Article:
I know what my hon. Friend means. I laid a written ministerial statement before the House last week, and at the Conservative party conference, I announced reforms that will end automatic halfway release for the most serious violent and sexual offenders. These criminals will be required to serve two thirds of their sentence behind bars. I also announced that we will allow courts across England and Wales to sentence offenders guilty of alcohol-related offences for up to 120 days of electronically monitored abstinence. That follows two successful pilots, including one in London launched by the then London Mayor, now the Prime Minister.
During the last Prorogation of Parliament, I was looking forward to serving on a jury. When the Supreme Court decided that we should be here, I had to be released from that jury service by a distinguished judge in Hereford. It cannot be right that judges decide when we sit and who attends, but the Secretary of State’s Department has been pathetic in its written responses to me about how it proposes to make sure that we can fulfil both sorts of public service.
I am distressed to hear that from my hon. Friend—I have sat as a judge in Hereford and it is a most pleasant court. Matters of jury service and jury duty are, of course, for the court system, and it would be inappropriate for my Department or Ministers to—[Interruption.] No, I am sorry; it is not appropriate for us to intervene in these matters. This Parliament changed the rules about jury service some years ago not to exempt Members of Parliament, or indeed judges or barristers. That was the right thing to do. While the system is there to accommodate my hon. Friend and his needs, like all other members of the public, we just have to work with respect to the system.
The coming Labour Government are committed to restoring all legal aid-funded early legal help. That will restore legal aid help in nearly half a million cases, but the Government refuse to do it, so which of these groups of people does the Secretary of State think would be undeserving of such legal help: the 50,000 or so people who get help fighting dodgy landlords and other housing issues; the 90,000 or so people who get help fighting cruel decisions denying them the social security that they are entitled to; or the thousands of people who get help taking on bullying bosses? Which is it, or will the Government change their mind and agree to back this policy?
I am afraid that I will take no lectures from a Labour party that took a knife to civil legal aid back in the 1990s. I have a very long memory about legal aid, and I challenge anybody else to better it. I take the hon. Gentleman’s point about early intervention. That is why we are working with a £5 million pilot—[Interruption.] I will not be heckled by Emily Thornberry—[Interruption.] I will not. I think it is extremely discourteous, Mr Speaker, and I am trying to—[Interruption.] And now she wants to insult me even further. [Interruption.]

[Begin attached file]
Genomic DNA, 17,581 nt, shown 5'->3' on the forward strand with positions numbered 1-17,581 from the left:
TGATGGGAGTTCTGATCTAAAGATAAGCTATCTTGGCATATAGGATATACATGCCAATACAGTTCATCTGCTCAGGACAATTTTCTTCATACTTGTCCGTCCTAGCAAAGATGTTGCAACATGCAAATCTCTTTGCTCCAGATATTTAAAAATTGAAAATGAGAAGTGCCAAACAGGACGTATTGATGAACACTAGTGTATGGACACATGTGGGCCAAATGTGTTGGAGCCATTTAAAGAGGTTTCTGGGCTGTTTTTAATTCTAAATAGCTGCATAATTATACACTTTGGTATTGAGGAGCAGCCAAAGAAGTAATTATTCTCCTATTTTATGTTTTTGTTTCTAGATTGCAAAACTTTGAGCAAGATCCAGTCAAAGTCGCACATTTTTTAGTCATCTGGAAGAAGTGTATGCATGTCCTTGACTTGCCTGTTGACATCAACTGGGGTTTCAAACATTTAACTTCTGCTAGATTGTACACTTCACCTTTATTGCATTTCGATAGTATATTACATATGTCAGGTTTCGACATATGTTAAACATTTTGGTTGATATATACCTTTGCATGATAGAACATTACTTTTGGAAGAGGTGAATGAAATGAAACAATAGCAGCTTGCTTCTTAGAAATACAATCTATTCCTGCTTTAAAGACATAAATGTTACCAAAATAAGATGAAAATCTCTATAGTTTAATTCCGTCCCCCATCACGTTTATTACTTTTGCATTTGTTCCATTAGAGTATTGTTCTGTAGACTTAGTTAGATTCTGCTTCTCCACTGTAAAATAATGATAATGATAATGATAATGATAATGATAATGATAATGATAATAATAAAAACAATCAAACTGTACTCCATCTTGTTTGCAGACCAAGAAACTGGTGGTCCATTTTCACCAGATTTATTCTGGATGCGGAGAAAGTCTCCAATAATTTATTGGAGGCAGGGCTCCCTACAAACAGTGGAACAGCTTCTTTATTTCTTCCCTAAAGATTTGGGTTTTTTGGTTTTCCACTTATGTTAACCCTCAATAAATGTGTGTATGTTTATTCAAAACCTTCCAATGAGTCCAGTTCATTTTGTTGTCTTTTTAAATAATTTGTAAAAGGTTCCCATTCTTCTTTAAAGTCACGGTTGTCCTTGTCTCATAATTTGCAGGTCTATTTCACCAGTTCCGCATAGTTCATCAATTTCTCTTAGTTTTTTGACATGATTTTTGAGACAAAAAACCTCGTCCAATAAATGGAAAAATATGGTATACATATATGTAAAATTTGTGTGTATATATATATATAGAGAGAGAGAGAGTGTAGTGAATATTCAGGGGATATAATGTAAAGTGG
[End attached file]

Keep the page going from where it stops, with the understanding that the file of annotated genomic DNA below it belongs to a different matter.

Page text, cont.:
Order. The Secretary of State for Justice is entitled to be heard. There is quite a lot of noisy chuntering from a sedentary position, but I wish to hear the mellifluous tones of the right hon. and learned Gentleman, who is now looking discontented, to put it mildly. Blurt it out, man, with your usual elegance.
What I will say is that we are working on a housing repossession pilot. We are investing £5 million in early intervention services. I take a great interest in the work of law centres, and I want to do more to help them.
What plans does my right hon. and learned Friend’s Department have to help to facilitate careers for people who want to join the Ministry of Justice who have served in the military or the armed forces, so that it can help to communicate and facilitate their transition back into civilian life?
My hon. Friend makes a very important point about the role of the armed forces. They have a huge offer to make, and I will talk to him further about those points.
A recent freedom of information request of mental health trusts showed that they had spent millions of pounds on legal representation and inquests. In the same year, 2017-18, just £118,000 was available to families for legal aid. Do the Government agree that such inequality of representation means that justice is extremely hard to achieve?
I fully understand where the hon. Gentleman is coming from. It is fundamental to our legal and justice system that everyone has the right to a fair trial. None the less, it is important that we give our utmost support for bereaved families. I am determined to do all that I can to ensure that bereaved families are at the heart of the coronial process, and we are working across the Government to achieve this.